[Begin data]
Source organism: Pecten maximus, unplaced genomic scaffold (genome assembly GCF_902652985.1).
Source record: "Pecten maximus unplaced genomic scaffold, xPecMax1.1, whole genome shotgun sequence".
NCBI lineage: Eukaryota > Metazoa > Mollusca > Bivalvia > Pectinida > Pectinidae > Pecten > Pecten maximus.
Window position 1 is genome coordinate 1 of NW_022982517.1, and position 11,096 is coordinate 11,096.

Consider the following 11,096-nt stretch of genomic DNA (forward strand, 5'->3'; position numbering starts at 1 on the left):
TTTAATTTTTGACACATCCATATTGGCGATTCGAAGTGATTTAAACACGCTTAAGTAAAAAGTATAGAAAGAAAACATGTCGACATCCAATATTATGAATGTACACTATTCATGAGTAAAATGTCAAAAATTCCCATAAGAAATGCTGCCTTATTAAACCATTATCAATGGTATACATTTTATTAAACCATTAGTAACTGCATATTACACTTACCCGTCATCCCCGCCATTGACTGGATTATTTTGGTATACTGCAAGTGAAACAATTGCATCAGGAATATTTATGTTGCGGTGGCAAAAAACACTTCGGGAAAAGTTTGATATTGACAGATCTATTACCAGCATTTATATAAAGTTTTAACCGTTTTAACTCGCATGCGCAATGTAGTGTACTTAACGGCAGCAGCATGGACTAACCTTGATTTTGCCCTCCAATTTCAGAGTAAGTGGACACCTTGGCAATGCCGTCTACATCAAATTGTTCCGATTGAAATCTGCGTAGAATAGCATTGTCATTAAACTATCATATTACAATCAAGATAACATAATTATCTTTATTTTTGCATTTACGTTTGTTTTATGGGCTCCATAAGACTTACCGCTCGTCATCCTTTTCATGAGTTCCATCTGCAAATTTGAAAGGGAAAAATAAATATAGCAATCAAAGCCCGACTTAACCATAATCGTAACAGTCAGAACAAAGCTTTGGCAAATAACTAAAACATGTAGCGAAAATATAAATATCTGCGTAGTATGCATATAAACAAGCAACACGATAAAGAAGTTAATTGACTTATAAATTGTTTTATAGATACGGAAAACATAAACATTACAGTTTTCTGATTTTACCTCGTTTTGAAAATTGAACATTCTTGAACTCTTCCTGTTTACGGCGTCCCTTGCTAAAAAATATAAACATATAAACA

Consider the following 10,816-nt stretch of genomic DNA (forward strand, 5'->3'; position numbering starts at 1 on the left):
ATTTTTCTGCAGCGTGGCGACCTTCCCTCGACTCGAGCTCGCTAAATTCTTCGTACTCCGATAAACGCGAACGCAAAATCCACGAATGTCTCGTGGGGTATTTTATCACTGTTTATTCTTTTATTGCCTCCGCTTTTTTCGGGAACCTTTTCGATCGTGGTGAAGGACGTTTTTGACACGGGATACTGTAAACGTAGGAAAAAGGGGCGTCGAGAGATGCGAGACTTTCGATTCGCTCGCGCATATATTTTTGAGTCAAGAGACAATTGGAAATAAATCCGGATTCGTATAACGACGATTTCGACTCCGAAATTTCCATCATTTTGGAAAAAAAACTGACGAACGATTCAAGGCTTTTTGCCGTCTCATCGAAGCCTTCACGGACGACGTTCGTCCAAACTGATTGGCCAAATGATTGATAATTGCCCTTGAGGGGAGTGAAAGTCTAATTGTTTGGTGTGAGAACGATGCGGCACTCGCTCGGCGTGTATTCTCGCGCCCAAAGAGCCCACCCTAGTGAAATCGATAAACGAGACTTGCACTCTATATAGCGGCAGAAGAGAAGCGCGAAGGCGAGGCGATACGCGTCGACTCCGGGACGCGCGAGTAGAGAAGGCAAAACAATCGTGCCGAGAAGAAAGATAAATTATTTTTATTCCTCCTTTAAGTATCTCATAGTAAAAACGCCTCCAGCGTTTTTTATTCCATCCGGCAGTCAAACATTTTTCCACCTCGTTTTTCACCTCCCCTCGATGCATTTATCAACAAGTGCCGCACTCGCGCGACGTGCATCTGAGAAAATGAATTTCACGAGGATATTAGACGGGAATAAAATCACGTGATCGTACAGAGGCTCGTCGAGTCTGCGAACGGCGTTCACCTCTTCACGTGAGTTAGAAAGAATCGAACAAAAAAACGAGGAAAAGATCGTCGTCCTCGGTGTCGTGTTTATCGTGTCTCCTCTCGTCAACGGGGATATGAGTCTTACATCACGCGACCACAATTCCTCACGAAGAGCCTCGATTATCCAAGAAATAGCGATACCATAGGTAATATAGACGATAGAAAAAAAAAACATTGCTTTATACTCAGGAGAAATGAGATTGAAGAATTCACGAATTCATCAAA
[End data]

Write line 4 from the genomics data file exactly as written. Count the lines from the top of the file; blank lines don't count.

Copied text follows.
Window position 1 is genome coordinate 1 of NW_022982517.1, and position 11,096 is coordinate 11,096.